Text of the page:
this $6 billion, about $2 billion is accounted for by increases in the
foreign assets of banks in the United States (including foreign agencies
and branches).

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With a rearrangement of the classification, it appears that
about $4 billion of the 3-week deficit in private capital transactions
shows up in asset and liability figures of banks in the United States,
leaving about $4 billion for other private assets and liabilities.

2)

The survey does not help much toward identifying the

nature of the latter $4 billion -- the net movement in private assets

and liabilities (of foreign as well as U.S. residents) outside the U.S.
banking system.

Corporations here and abroad doubtless purchased large

amounts of foreign exchange from banks abroad, as well as from banks

in the United States other than the 13 banks surveyed.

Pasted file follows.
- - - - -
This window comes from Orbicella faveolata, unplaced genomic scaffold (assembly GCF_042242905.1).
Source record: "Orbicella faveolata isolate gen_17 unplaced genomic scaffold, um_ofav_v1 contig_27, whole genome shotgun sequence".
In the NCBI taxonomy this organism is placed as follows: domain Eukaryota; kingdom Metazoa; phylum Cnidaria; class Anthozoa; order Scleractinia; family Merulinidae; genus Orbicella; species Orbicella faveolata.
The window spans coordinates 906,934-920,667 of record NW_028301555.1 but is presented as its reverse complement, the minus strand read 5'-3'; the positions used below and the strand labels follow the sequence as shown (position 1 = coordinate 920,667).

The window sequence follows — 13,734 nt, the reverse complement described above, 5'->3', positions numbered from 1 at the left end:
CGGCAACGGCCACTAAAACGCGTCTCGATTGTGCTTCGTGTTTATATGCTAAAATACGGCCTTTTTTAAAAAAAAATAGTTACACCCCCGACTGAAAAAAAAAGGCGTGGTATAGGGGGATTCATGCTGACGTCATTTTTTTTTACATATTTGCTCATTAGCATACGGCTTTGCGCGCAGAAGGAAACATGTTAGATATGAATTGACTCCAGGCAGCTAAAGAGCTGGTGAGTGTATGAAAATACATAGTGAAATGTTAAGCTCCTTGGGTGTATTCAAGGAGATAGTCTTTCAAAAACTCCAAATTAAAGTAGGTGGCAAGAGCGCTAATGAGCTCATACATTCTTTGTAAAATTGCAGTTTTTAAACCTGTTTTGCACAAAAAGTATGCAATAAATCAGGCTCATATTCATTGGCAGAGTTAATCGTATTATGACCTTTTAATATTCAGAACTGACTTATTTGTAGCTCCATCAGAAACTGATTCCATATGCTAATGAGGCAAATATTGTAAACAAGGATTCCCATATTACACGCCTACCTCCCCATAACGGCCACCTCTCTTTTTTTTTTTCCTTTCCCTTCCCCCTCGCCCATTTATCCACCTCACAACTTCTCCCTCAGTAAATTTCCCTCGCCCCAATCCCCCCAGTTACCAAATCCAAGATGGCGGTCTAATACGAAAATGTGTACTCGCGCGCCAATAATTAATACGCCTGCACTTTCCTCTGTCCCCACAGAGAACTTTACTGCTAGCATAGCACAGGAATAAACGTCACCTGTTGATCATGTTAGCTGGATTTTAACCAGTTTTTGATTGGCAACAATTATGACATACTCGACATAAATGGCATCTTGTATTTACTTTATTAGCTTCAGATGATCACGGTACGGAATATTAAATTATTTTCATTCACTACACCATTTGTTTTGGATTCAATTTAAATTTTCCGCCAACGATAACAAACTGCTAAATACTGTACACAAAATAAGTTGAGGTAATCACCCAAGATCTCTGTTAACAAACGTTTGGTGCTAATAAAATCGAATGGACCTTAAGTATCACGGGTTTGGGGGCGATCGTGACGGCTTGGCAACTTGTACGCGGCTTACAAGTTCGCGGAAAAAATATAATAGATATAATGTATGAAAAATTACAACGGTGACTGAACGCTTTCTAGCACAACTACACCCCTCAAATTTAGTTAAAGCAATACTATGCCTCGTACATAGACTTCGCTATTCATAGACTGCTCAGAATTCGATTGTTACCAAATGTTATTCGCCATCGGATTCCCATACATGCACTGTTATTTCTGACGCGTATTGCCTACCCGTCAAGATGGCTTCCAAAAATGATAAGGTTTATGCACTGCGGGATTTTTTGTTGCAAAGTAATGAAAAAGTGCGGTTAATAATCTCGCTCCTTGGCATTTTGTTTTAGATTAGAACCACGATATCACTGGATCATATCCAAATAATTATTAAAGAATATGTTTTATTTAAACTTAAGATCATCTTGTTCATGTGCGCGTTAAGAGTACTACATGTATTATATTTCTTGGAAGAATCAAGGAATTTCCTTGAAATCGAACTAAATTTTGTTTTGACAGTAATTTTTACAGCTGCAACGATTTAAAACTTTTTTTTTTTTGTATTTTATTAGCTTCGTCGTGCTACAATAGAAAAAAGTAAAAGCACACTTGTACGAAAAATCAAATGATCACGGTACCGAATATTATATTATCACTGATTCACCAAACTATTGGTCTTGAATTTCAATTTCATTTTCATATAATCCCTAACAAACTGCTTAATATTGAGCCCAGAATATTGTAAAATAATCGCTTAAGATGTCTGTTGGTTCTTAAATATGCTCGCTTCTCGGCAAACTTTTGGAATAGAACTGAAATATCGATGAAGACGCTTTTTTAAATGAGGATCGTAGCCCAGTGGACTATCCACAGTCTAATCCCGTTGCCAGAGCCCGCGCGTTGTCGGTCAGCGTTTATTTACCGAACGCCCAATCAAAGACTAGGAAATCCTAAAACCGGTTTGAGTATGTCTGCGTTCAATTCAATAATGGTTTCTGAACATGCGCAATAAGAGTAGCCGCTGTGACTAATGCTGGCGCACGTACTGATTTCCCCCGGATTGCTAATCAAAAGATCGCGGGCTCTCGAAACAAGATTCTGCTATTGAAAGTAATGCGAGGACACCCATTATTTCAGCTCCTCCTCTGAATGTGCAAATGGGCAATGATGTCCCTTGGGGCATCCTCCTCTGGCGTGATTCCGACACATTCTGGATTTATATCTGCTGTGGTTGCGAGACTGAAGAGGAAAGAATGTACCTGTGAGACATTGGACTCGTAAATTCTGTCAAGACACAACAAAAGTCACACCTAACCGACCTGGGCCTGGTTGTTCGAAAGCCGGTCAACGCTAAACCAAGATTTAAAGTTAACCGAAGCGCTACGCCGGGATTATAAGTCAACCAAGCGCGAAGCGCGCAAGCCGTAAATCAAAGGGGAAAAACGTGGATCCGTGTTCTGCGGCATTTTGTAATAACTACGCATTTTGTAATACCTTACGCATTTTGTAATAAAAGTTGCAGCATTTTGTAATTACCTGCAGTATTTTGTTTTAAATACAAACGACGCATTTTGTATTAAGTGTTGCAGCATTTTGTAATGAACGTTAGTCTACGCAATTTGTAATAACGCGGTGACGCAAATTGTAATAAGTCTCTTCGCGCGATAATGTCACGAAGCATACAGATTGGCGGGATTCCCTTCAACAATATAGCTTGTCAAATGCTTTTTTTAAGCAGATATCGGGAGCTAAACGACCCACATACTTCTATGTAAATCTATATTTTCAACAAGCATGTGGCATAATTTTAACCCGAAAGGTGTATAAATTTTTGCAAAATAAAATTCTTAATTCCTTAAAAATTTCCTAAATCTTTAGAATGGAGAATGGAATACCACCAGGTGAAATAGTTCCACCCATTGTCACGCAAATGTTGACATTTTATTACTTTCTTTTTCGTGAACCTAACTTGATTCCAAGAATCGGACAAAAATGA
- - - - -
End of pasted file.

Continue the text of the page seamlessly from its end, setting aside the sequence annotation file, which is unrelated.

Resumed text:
Such purchases

could have been financed in many ways: by drawing down liquid assets
in the United States, by selling stock market securities, by obtaining

dollar advances from affiliated companies in the United States, by
borrowing dollars from banks here or abroad, and so on.

Also, normal

sales of foreign exchange for dollars to make dollar payments in the
United States could have been delayed, causing increases in U.S. residents'
accounts receivable from abroad.

Many of these transactions would not

show up directly or indirectly in the data for U.S. banks' foreign assets

and liabilities, and would therefore form a part of the $4 billion to
be explained.
3)

Of the other $4 billion part of the total movement, the

part that leaves its trace in the banking statistics, $2 billion shows
up in a reduction in private balances at banks

in the United States,

including U.S. banks' liabilities to their foreign branches and the